Living in a fantasy world isn't a bad thing

The Baltimore Sun

As I sat in my basement Monday afternoon, flipping through the year's first wave of real baseball offerings, a wonderful thought hit me.

I finally own enough fantasy teams that I have a player to root for at virtually any moment baseball is being played in this country.

Tampa Bay Devil Rays rookie Elijah Dukes launches a drive over the center-field wall at Yankee Stadium? No problem. He's the fifth outfielder on my new American League team.

Florida Marlins shortstop Hanley Ramirez puts up four hits, four runs and two steals in his first four at-bats? Yippee. He's the best keeper on my long-standing National League franchise.

Curt Schilling can't contain the woeful Kansas City Royals? Yuck. He starts for my mixed league club.

From the surprising to the sublime to the ghastly, I felt I had a fantasy hand in virtually every one of Monday's 13 games. And for a degenerate baseball fan such as myself, that pretty much rules.

As you've probably gleaned by now, I don't have much constructive material to offer this week. After all those chunky preview columns, I feel like kicking back and letting the Opening Day euphoria continue.

My fantasy weekend started in less than spectacular fashion. I was supposed to drive to New York City on Friday to hang with my buddies before our big 40 Acres league auction the next morning. But an ear-throat infection relegated me to a doctor's visit instead. By the time I reached New York at 8:30 a.m. Saturday, I was so doped up on antibiotics and painkillers that I had no idea if I'd be able to parlay an excellent keeper list into another contending team.

Fortunately, I discovered that fantasy bidding is about as hardwired in my brain as my home address. When I'm losing my mind in 50 years, I think it's entirely possible that I'll have forgotten my wife's maiden name but will still know that I don't want to go more than $9 on Colorado's rookie catcher.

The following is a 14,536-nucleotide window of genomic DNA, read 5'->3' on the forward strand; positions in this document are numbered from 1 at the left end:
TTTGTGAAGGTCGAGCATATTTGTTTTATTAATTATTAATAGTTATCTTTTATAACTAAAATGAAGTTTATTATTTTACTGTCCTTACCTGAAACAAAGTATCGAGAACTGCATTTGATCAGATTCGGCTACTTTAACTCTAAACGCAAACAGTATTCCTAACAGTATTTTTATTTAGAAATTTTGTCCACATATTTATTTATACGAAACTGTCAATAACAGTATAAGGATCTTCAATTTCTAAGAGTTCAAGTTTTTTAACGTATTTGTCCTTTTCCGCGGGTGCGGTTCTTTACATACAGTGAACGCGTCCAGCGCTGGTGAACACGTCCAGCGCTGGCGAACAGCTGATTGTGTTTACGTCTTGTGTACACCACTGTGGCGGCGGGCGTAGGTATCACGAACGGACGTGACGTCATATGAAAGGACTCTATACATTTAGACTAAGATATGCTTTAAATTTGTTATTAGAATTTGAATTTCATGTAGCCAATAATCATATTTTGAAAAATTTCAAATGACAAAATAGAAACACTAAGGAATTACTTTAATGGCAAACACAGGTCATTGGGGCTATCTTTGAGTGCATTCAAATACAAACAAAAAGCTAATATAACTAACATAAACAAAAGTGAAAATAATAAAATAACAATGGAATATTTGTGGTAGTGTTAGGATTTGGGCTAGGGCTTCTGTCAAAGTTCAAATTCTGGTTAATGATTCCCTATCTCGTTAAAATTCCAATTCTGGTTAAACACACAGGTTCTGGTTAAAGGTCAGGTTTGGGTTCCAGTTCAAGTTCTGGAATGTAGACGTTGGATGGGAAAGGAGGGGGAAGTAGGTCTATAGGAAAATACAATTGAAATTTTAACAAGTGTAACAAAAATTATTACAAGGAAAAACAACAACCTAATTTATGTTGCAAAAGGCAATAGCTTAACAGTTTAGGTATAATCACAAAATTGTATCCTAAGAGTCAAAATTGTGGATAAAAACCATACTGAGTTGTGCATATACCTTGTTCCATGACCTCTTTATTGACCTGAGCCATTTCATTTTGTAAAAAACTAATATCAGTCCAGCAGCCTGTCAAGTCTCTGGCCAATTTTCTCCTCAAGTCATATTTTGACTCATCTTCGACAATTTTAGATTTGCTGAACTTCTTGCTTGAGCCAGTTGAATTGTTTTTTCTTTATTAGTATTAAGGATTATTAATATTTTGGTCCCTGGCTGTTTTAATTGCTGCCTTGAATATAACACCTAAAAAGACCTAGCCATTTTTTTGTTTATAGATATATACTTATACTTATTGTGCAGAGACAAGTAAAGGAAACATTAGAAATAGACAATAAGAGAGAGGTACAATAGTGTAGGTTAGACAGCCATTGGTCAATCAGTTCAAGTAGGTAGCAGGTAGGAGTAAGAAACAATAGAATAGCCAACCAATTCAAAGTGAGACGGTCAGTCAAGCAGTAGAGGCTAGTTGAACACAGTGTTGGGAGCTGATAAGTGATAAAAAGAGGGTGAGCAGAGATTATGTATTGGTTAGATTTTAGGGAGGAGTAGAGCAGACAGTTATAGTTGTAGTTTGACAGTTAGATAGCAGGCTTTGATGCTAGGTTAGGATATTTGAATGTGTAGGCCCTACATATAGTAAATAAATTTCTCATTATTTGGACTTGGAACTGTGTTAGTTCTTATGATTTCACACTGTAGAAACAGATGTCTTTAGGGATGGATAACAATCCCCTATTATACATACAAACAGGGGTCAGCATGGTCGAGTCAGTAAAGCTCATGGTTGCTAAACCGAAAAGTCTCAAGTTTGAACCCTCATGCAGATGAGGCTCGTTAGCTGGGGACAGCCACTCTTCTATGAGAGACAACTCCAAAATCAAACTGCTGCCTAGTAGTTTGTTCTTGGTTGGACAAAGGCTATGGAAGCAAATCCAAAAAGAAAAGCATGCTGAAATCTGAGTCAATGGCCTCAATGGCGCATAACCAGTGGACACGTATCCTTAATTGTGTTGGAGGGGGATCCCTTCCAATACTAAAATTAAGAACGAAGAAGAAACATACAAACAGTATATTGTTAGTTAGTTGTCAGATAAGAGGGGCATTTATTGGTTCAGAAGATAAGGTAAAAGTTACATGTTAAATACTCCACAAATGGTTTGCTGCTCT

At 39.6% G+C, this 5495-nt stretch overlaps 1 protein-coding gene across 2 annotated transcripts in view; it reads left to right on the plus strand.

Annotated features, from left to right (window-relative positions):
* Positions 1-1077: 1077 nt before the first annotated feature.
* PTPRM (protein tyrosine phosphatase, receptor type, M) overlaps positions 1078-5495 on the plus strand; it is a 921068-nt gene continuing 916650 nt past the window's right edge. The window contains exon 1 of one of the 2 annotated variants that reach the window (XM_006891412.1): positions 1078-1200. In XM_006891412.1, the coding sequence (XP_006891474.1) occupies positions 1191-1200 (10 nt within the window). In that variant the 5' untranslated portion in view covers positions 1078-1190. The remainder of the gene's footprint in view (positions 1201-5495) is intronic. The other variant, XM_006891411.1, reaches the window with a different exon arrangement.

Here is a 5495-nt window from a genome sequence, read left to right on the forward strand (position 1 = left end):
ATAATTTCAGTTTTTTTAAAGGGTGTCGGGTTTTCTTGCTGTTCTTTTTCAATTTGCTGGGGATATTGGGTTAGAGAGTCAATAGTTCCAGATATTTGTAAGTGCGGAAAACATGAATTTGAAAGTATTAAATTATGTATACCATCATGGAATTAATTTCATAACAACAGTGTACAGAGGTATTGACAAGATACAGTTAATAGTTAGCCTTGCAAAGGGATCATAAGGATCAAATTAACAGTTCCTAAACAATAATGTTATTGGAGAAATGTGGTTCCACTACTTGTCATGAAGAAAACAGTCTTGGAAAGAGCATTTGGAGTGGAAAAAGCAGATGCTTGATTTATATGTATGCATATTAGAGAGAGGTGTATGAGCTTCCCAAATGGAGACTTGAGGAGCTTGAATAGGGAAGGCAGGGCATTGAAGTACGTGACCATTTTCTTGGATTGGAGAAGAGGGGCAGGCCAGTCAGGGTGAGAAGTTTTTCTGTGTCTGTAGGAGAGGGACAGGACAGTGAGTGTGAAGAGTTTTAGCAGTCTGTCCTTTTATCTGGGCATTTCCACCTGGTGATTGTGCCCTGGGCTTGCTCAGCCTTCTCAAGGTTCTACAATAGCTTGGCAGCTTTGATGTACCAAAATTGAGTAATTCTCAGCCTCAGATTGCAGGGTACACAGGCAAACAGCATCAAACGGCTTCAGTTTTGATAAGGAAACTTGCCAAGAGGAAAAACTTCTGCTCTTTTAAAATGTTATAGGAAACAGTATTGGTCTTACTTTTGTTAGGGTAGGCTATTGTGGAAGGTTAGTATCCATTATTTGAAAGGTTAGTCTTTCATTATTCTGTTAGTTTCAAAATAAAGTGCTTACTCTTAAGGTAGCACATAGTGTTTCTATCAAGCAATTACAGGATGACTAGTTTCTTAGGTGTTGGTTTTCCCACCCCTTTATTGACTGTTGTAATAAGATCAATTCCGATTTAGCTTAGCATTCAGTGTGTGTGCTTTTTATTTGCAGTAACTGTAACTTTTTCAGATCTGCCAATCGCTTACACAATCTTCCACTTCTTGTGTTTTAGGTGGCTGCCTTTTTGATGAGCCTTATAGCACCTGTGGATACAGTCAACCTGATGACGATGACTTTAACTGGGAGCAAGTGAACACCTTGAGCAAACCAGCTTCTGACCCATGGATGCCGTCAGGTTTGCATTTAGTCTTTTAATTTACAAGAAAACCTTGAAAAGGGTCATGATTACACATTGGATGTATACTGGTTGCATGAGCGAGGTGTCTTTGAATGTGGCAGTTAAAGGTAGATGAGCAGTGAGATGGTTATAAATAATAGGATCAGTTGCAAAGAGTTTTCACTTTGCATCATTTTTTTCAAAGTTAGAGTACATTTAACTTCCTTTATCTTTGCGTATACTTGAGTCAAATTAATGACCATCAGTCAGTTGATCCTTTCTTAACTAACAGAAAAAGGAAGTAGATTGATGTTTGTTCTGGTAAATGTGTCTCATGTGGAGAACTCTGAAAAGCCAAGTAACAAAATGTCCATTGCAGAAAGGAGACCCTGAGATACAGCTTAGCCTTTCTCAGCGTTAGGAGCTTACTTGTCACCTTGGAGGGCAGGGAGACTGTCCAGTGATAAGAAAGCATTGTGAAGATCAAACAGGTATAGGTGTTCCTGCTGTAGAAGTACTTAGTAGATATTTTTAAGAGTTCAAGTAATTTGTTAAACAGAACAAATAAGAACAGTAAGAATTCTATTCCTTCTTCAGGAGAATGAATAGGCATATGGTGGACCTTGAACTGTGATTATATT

I mean I had to focus hard just to sign my name on the balls we distribute as prizes to previous league winners.

But I followed my draft plan pretty much to the letter, avoiding the temptation to pay insane prices for big bats such as Carlos Beltran, Miguel Cabrera and Jason Bay, and sticking to middle-class buys. My keepers - Ramirez, Rafael Furcal, Brian McCann, Matt Holliday and Garrett Atkins - remained the brightest stars on my roster by the end of the day. But I surrounded them with solid starters at nearly every position, including favorite targets such as San Diego Padres third baseman Kevin Kouzmanoff, Rockies catcher Chris Iannetta and Florida outfielder Josh Willingham.

Post-draft projections pegged my offense as the winner in home runs, runs and RBIs, which is great, because power is often the hardest trait to bolster by working a thin waiver wire.

One thing that's been clear in all my auctions is that third base may be a deeper position than first. Many owners avoid the top stars at first with the understanding that cheap but effective alternatives are plentiful. But for those who haven't auctioned yet, I recommend either jumping on a first baseman early or filling your corner spot with a solid third baseman. You don't want to be left looking for two strong-hitting first basemen late in the bidding. There just aren't enough of them.

I may be short on starters, with only Derek Lowe, Anthony Reyes, Tom Glavine and Jeff Francis in place, but I can always trade for another one or rotate waiver pickups throughout the year. And I bought Roger Clemens in the reserve auction, so if he returns to the Houston Astros, he could bail out my staff for a second straight season. Pitching is so generally unpredictable that you can figure out some solution on the fly.

This league has been going for 15 years, so we're always debating ways to keep it fresh. Next year, we'll expand the rosters to a major league-equivalent 25 players and include a flex spot that could be used for an offensive player or a pitcher.

I'm not suggesting that to anyone else. But if there's something you don't like about your league - from statistical categories to roster composition to budget - just change it. Dealing with new strategic elements is fun. We even dreamed up an off-the-wall new league in which an owner could be a mini-George Steinbrenner, spending without a cap to win but paying for it with reduced profits.

Anyway, by the time the auction wrapped up after eight hours, I felt like tiny dwarves resided inside my right ear, pounding it with iron hammers. As my impossibly gracious spouse chauffeured me home, I took enough medication to fade into a drooling stupor. But I had gotten my auction in, by God. And come Monday, as the pain abated, I began to enjoy its fruits.

I really do love this game.

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